California has decided to embrace the once ‘nuisance’ creatures to help with water and wildfire issues, implementing a new policy to encourage alternative methods of dealing with them. Their main goal is to preserve the beaver population.
According to the Department of Fish and Wildlife, many landowners and agencies sought out permits to eliminate the creatures – causing a significant drop in the country’s overall beaver population. However, this new approach aims to preserve the current population.
Professor Emily Fairfax, who’s been studying beavers and their behavior, states that their ponds help to replenish groundwater supplies and halt wildfire spread. Gov. Gavin Newsom’s Administration has decided to fund the beaver preservation program.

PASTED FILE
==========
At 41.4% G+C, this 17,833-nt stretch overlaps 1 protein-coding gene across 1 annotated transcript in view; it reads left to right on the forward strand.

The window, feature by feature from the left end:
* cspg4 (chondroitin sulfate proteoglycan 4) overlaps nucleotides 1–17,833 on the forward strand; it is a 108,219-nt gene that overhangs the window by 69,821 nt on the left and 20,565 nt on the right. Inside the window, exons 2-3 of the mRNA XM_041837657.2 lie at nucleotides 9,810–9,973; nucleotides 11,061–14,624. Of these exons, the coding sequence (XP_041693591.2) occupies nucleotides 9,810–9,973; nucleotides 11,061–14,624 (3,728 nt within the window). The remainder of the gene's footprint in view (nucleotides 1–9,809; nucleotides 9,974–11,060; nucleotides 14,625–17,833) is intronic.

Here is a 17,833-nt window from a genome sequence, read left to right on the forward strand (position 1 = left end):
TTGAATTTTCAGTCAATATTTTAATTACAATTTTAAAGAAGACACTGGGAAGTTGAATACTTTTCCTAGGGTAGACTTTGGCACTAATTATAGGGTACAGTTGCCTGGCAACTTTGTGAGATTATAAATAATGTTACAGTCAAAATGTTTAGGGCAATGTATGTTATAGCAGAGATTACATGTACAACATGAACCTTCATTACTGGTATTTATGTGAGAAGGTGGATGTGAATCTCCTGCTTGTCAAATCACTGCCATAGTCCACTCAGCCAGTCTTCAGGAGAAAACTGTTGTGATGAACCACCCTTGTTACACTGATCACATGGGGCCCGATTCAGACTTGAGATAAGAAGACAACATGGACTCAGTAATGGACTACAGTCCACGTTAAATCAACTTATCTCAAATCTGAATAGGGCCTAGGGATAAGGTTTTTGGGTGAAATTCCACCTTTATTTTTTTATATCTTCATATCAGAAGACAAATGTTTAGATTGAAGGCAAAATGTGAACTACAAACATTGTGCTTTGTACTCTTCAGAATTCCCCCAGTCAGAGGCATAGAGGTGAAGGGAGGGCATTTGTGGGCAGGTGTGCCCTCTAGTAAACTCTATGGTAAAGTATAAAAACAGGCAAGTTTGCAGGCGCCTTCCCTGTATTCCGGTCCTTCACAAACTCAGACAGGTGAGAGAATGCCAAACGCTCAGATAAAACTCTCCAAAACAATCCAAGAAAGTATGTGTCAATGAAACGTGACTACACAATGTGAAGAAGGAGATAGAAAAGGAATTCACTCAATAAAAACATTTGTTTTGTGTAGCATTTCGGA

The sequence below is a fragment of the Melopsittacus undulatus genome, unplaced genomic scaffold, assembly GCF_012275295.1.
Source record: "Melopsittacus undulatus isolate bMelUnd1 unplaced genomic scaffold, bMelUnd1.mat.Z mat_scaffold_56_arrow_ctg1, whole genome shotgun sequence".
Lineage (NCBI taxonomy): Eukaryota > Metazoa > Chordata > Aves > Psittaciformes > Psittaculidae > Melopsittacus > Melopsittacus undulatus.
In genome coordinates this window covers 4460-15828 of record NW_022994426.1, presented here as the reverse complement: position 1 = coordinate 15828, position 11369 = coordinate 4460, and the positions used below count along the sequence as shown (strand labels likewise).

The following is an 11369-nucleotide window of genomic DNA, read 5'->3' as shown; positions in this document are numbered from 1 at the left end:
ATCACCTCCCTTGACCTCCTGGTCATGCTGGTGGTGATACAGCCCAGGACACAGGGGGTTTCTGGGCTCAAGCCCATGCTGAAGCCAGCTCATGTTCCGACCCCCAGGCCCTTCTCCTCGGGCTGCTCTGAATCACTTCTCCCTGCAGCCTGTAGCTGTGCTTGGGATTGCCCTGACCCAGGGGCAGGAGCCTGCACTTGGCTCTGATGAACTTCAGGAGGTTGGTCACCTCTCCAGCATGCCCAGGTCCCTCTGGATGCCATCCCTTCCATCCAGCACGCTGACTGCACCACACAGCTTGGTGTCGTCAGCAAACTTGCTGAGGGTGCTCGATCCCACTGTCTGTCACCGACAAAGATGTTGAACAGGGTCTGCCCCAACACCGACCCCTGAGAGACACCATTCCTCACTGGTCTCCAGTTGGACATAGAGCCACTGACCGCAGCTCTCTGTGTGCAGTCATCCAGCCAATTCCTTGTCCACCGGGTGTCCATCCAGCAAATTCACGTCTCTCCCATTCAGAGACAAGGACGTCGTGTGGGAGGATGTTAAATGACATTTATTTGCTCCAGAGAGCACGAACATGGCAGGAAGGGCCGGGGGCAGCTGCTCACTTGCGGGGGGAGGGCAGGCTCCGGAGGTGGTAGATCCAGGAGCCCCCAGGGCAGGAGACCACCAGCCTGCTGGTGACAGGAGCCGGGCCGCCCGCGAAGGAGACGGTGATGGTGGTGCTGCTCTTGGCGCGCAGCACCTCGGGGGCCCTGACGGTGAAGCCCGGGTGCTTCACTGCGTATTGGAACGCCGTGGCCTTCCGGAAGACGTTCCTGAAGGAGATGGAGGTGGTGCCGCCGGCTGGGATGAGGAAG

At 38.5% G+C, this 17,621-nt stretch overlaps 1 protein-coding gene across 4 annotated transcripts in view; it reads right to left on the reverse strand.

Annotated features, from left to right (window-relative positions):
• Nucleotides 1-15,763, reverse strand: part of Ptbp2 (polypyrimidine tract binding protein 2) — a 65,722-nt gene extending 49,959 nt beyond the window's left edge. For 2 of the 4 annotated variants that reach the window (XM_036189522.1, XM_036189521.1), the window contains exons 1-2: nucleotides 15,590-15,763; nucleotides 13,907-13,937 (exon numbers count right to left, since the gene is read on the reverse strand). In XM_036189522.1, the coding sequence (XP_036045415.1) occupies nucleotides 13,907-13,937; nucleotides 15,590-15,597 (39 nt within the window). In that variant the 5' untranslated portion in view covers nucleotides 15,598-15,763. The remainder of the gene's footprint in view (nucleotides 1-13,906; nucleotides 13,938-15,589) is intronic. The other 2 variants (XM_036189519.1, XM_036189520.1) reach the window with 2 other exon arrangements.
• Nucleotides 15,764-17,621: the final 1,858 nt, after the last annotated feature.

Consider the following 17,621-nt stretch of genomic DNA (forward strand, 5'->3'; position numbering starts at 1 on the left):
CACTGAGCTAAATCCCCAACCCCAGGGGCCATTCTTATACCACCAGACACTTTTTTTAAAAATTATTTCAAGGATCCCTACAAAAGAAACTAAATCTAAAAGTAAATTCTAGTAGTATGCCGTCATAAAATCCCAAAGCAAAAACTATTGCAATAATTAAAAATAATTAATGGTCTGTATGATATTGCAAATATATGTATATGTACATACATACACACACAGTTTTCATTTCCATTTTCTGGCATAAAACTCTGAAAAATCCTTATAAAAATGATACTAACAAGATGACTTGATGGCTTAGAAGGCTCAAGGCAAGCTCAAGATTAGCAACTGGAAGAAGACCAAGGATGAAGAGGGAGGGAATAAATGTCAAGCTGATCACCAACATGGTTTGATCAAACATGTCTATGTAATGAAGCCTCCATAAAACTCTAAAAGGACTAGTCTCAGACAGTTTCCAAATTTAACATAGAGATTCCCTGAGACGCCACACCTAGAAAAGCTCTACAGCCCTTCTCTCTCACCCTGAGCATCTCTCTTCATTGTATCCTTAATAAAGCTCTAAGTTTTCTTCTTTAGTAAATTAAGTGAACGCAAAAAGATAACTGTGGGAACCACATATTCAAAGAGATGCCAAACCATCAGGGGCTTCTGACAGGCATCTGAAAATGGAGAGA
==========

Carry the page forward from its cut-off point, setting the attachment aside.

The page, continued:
Beaver Preservation Efforts
Director Kate Lundquist of Occidental Arts & Ecology Center’s Water Institute, believes the disasters experienced at the state caused a shift in focus for beaver preservation. Officials are also hoping to educate people of beaver benefits.
In addition, Executive Director of EPIC Tom Wheeler, has been pushing alternatives to resolve beaver problems. He says that these ponds help the growth and survival rate of the Coho Salmon – which is under the Endangered Species Act.
These young salmon live in beaver ponds before heading to the ocean. California Farm Bureau are currently studying the change before they act, while state officials will be encouraging individuals to try alternatives rather than seeking a permit.
Coordinator Vicky Monroe commented that her office had received requests from those that want beavers. The state only recently gained a mechanism to legally relocate them. These will be pilot programs, one of which is Tule River.
Tule River Indian Tribe councilmember Kenneth McDarment says they’ve been trying to reintroduce beavers into the Tule River. They hope it will bring back beavers to an environment where they are welcome to do what they naturally mean to in peace.
Source: Associated Press